The binder compositions were as follows:
______________________________________ I II III IV______________________________________Prepolymer (including 1% antioxidant) 62.91 62.91 62.91 62.66DDI 12.09 12.09 12.09 12.34Aziridine polyester 2.40 0.9 0.6 0.8Amine polyester (N-8) -- 0.2 0.2 0.2IDP plasticizer 22.60 23.9 24.2 24.0______________________________________
The aziridine polyester of this example was prepared by reacting 0.15 mole of d-tartaric acid and 0.3 mole of adipic acid with 1 mole of MAPO (aziridine) in the process previously described herein. The amine polyester (N-8) of this example had the following properties:
______________________________________(i) OH equivalent 1.19 M equiv./g.(ii) Acidity 0.016 equiv./100 g.(iii)Molecular weight (Mn) 1430 determined by VPO.______________________________________
The processing and mechanical properties obtained for the propellant compositions using the aforementioned binders were:
______________________________________ I II III IV______________________________________Aziridine/amine polyester 2.4/-- 0.9/ 0.6/0.2 0.8/0.2(% in binder) 0.2End-of-mix viscosity (kP/60° C.) 2.5 2.7 2.7 3.6Pot life to 10 kP (hr) 4.2 4.2 4.5 6.6Mechanical Properties (initial)σm at 22.8° C. (MN/m2) .58 .79 .63 .65ξm at 22.8° C. (%) 30.6 36.9 41.6 32.5E at 22.8° C. (MN/m2) 3.41 4.04 3.24 3.66ξm at -45.6° C. (%) 48.2 58.8 65.6 50.8ξr at -45.6° C. (%) 54.5 59.8 68.5 55.6Mechanical Properties (56 days at60° C.)σm at 22.8° C. (MN/m2) .58 .79 .73 .81ξm at 22.8° C. (%) 35.2 35.9 39.1 25.0E at 22.8° C. (MN/m2) 3.37 4.82 3.85 5.45ξm at -45.6° C. (%) 49.4 48.9 59.5 38.1ξr at -45.6° C. (%) 50.7 50.4 60.9 40.0______________________________________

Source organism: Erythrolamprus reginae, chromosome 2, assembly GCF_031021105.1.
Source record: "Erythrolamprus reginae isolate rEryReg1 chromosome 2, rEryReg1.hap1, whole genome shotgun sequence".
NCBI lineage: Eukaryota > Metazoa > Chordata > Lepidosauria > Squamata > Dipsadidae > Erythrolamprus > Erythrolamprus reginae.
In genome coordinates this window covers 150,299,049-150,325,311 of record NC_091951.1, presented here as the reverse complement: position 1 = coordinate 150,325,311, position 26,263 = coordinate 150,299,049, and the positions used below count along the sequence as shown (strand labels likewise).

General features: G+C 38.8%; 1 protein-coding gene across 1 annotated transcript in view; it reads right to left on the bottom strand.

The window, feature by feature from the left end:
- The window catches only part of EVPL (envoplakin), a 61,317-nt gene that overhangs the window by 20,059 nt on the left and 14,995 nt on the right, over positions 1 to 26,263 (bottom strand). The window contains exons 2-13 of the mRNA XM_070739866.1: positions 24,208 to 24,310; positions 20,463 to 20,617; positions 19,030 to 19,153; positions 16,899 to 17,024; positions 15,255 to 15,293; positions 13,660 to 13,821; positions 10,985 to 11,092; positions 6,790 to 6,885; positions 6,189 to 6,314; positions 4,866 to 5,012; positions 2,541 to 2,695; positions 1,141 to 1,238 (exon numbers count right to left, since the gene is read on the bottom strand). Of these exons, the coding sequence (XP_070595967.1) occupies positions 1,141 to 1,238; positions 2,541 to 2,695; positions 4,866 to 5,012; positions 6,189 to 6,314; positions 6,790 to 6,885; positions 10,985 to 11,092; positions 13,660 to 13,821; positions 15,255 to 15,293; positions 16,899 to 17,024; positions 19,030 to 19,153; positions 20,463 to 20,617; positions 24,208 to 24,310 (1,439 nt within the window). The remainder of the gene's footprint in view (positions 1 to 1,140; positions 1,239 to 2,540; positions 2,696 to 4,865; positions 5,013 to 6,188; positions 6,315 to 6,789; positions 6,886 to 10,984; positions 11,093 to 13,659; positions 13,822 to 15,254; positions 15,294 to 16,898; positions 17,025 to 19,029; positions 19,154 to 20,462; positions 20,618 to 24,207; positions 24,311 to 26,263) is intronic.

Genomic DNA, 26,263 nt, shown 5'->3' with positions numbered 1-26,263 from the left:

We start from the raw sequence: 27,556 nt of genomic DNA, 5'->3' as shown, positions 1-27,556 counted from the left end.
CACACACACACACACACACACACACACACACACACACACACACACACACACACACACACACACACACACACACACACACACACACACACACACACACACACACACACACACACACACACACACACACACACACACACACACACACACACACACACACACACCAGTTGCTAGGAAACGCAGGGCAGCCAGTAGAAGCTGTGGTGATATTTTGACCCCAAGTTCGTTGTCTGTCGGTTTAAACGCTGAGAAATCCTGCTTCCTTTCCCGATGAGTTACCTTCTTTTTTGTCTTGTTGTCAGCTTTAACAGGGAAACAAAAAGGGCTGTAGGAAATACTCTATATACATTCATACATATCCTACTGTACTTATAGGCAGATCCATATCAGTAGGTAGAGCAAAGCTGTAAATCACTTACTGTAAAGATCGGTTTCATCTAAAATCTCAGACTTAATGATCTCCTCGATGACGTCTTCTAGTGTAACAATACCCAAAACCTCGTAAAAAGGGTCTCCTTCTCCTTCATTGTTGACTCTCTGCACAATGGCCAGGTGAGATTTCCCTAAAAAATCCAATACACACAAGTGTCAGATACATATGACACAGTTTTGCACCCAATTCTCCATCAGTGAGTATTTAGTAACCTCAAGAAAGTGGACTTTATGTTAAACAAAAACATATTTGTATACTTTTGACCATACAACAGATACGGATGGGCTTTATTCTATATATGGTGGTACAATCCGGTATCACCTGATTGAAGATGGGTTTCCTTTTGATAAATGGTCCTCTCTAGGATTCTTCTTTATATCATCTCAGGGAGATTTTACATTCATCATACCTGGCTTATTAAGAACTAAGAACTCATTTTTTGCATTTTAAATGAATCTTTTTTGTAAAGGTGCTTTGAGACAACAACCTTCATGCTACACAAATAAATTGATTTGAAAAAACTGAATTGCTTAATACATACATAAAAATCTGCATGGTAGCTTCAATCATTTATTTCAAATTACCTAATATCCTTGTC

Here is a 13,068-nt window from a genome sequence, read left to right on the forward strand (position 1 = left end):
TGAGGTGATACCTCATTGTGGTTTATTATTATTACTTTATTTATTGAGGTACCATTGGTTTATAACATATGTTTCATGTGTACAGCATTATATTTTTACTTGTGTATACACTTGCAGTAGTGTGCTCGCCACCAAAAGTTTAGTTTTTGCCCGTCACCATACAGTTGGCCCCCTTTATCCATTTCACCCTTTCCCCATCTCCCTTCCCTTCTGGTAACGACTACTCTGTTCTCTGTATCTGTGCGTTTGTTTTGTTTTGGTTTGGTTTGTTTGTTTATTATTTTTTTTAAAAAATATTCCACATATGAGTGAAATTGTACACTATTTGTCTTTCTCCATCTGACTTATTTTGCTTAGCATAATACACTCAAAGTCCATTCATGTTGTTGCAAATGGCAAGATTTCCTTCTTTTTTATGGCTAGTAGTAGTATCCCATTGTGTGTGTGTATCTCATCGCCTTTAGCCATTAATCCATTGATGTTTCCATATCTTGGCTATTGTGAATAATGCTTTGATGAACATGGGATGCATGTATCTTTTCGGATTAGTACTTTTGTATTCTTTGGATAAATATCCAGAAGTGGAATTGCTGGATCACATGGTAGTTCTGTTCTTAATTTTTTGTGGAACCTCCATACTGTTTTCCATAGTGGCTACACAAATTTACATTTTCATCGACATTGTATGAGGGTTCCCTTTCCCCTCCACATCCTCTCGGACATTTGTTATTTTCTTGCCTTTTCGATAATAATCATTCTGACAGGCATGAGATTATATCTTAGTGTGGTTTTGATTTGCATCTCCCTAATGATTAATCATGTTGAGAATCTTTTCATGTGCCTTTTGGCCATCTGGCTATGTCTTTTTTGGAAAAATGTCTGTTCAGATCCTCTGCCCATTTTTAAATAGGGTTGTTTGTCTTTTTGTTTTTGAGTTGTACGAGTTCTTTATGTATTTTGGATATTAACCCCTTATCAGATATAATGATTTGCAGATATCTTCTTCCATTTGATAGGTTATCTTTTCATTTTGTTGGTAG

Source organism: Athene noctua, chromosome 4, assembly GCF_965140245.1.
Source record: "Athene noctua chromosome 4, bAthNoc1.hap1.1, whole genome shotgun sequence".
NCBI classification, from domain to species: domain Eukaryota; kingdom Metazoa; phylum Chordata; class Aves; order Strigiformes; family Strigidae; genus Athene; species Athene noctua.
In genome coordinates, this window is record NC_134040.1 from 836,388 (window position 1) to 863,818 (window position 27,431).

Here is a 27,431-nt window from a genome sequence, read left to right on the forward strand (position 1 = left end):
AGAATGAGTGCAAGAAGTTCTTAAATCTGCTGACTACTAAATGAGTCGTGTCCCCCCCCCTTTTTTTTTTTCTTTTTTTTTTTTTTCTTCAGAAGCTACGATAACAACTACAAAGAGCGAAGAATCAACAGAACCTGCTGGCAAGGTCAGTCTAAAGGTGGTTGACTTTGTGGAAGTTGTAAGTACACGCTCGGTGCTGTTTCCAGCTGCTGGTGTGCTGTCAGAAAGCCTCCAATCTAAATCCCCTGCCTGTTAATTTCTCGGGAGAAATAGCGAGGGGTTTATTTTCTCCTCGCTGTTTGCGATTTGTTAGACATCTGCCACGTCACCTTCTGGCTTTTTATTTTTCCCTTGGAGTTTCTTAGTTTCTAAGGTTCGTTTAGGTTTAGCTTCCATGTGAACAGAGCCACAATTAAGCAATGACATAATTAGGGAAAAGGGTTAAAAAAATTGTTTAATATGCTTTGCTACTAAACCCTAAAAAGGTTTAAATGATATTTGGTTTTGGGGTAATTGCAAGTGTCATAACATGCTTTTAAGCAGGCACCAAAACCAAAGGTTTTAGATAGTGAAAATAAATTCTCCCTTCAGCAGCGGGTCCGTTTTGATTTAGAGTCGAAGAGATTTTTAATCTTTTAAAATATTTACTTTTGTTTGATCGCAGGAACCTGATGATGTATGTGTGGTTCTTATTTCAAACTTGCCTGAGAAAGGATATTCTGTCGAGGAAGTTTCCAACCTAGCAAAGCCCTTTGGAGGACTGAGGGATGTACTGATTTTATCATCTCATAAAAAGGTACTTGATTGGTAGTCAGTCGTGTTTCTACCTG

It will be seen from the foregoing results that the processing characteristics, that is end-of-mix viscosity and pot life, for the propellants according to the present invention (II, III and IV) were substantially the same as these properties for the reference propellant. However, the amount of aziridine polyester utilized according to the invention is considerably less than that required for the reference composition. Also, the propellants according to the invention show improved elongations at maximum load and at rupture while the tensile strength and initial moduli are comparable to the reference composition.
The following additional examples serve to emphasize the advantages of using R-45HT in combination with various novel binder systems.
Due to marked differences in the pot lives of propellants based on two lots of R-45HT, it has been decided to discuss the results for each lot separately.